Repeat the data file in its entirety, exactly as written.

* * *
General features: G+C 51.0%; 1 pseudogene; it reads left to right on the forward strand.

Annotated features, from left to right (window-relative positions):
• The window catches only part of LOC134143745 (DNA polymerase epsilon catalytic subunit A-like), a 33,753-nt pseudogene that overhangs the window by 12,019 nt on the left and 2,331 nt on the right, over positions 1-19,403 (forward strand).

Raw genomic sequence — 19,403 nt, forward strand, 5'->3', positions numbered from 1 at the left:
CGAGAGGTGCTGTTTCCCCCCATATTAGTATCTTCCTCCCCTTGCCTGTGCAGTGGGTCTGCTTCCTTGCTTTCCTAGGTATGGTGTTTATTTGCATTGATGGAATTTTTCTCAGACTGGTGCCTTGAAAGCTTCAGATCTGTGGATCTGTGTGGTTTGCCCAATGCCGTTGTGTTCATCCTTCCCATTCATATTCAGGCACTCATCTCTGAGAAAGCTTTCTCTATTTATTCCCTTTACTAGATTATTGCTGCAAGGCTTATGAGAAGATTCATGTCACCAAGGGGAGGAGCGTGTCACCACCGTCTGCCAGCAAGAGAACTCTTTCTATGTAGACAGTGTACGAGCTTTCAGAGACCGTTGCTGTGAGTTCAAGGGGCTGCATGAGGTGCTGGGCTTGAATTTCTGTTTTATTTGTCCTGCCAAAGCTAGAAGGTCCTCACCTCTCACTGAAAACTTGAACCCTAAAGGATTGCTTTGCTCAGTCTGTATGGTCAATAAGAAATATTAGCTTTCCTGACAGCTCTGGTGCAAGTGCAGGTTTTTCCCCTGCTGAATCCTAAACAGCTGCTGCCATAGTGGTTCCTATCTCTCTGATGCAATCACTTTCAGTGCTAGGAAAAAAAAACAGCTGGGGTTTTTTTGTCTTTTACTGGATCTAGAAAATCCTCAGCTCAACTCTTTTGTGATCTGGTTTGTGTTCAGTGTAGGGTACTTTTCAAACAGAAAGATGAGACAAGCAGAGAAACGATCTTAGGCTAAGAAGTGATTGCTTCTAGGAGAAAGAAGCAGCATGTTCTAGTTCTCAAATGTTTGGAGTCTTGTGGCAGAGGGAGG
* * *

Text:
General features: G+C 51.0%; 1 pseudogene; it reads left to right on the forward strand.

Annotated features, from left to right (window-relative positions):
• The window catches only part of LOC134143745 (DNA polymerase epsilon catalytic subunit A-like), a 33,753-nt pseudogene that overhangs the window by 12,019 nt on the left and 2,331 nt on the right, over positions 1-19,403 (forward strand).

Raw genomic sequence — 19,403 nt, forward strand, 5'->3', positions numbered from 1 at the left:
CGAGAGGTGCTGTTTCCCCCCATATTAGTATCTTCCTCCCCTTGCCTGTGCAGTGGGTCTGCTTCCTTGCTTTCCTAGGTATGGTGTTTATTTGCATTGATGGAATTTTTCTCAGACTGGTGCCTTGAAAGCTTCAGATCTGTGGATCTGTGTGGTTTGCCCAATGCCGTTGTGTTCATCCTTCCCATTCATATTCAGGCACTCATCTCTGAGAAAGCTTTCTCTATTTATTCCCTTTACTAGATTATTGCTGCAAGGCTTATGAGAAGATTCATGTCACCAAGGGGAGGAGCGTGTCACCACCGTCTGCCAGCAAGAGAACTCTTTCTATGTAGACAGTGTACGAGCTTTCAGAGACCGTTGCTGTGAGTTCAAGGGGCTGCATGAGGTGCTGGGCTTGAATTTCTGTTTTATTTGTCCTGCCAAAGCTAGAAGGTCCTCACCTCTCACTGAAAACTTGAACCCTAAAGGATTGCTTTGCTCAGTCTGTATGGTCAATAAGAAATATTAGCTTTCCTGACAGCTCTGGTGCAAGTGCAGGTTTTTCCCCTGCTGAATCCTAAACAGCTGCTGCCATAGTGGTTCCTATCTCTCTGATGCAATCACTTTCAGTGCTAGGAAAAAAAAACAGCTGGGGTTTTTTTGTCTTTTACTGGATCTAGAAAATCCTCAGCTCAACTCTTTTGTGATCTGGTTTGTGTTCAGTGTAGGGTACTTTTCAAACAGAAAGATGAGACAAGCAGAGAAACGATCTTAGGCTAAGAAGTGATTGCTTCTAGGAGAAAGAAGCAGCATGTTCTAGTTCTCAAATGTTTGGAGTCTTGTGGCAGAGGGAGG